[Vogel, Julius Rudolph Theodore ], P. B. Webb, J. D. Hooker and George Bentham. (W. J. Hooker, Ed.)
Niger Flora, or, An Enumeration of the Plants of Western Tropical Africa, collected by the late Dr. Theodore Vogel.
Seller ID: 1681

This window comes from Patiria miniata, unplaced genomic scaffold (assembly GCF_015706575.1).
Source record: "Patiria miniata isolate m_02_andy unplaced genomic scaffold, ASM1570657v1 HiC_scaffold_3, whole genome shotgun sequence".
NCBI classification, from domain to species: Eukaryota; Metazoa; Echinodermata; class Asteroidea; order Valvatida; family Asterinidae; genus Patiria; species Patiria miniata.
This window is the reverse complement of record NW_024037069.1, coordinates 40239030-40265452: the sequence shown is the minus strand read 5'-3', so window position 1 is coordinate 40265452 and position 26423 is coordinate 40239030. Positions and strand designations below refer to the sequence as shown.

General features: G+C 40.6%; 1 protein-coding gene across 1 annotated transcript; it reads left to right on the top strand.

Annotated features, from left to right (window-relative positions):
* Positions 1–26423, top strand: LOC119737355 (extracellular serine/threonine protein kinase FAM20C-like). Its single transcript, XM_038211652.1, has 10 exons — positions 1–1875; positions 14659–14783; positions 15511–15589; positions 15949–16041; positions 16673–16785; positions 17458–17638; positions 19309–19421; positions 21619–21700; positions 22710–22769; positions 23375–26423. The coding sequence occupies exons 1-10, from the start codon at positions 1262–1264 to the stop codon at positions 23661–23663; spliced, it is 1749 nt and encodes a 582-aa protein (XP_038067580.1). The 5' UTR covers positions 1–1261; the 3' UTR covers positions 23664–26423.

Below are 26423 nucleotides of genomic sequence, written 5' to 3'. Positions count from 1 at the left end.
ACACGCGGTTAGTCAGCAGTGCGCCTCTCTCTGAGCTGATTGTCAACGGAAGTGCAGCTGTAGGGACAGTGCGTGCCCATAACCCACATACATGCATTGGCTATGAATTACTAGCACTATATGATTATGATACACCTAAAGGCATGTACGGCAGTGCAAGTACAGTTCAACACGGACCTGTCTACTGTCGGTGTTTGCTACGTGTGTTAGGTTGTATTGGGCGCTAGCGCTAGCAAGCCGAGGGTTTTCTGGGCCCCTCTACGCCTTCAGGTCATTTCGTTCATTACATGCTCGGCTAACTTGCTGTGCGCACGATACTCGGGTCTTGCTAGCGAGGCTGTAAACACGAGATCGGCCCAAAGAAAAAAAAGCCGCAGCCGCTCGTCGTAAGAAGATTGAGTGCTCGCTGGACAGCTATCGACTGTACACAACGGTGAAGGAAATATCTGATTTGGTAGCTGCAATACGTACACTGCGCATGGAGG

London: Bailliere, 1849. First edition (pp. xv, 587, index of genera, plates, adverts). Large octavo (23.5 cm) re-bound in recent dark green cloth, gilt titles to spine in black compartment; illustrations include frontispiece (View of Clarence Harbour at Fernando Po), two views of the Niger River, map of the west coast of Africa, fifty engraved botanical plates (seven fold-outs) bound in at rear. New endpapers and fly leaves, head and tail pieces in a first rate library binding. Two unobtrusive library stamps and in blind on the plates. A number of related works and collections of notes were bound under this title partly owing to the death of the chief botanist of the expedition, Theodore Vogel, leaving his extensive collections and notes to be edited by W. J. Hooker to be edited and published eight years later, and partly to the inclusion of observations by others at several stops along the way including Madeira, Teneriffe, and the Cape Verde Islands. The complete contents under the general editorship of W. J. Hooker, then, include 'Memoir of the life of Dr. J. R. T. Vogel' by L. C. Treviranus (M. J. Berkeley, trans.); 'Journal of the Voyage to the Niger'; 'Botany of the Niger Expedition' by W. J. and J. D. Hooker including Madeira, Teneriffe, and the Cape de Verd Islands; Spicilegia Gorgonea; or a Catalogue of All the Plants as yet Discovered in the Cape de Verd Islands' by P. B. Webb; Flora Nigritiana; or, a Catalogue of the Plants of the River Niger, the Island of Fernando Po, and the Adjacent Parts of Western Tropical Africa... from the Collections of Dr. Th. Vogel' by J. D. Hooker and George Bentham. The Niger expedition set out in 1841 under the command of Capt. H. D. Trotter with the avowed intent of loosening the grip of the slave trade in the region "by the encouragement of lawful trade" and the propagation of Christian virtue (It had as its sponsor the African Civilization Society), as well as gathering botanical specimens for study. The expedition, however, met with disaster. Not only was its chief botanist struck down by fever but so were a large number of the others, sailors and scientists alike. It is reported 49 of 145 members of the expedition returned to England safely despite what W. J. Hooker describes as precautions against the dangers of exploring tropical Africa. Little scattered foxing is not objectionable, several small tears skilfully repaired; otherwise a clean, bright, sound copy of quite a scarce book.
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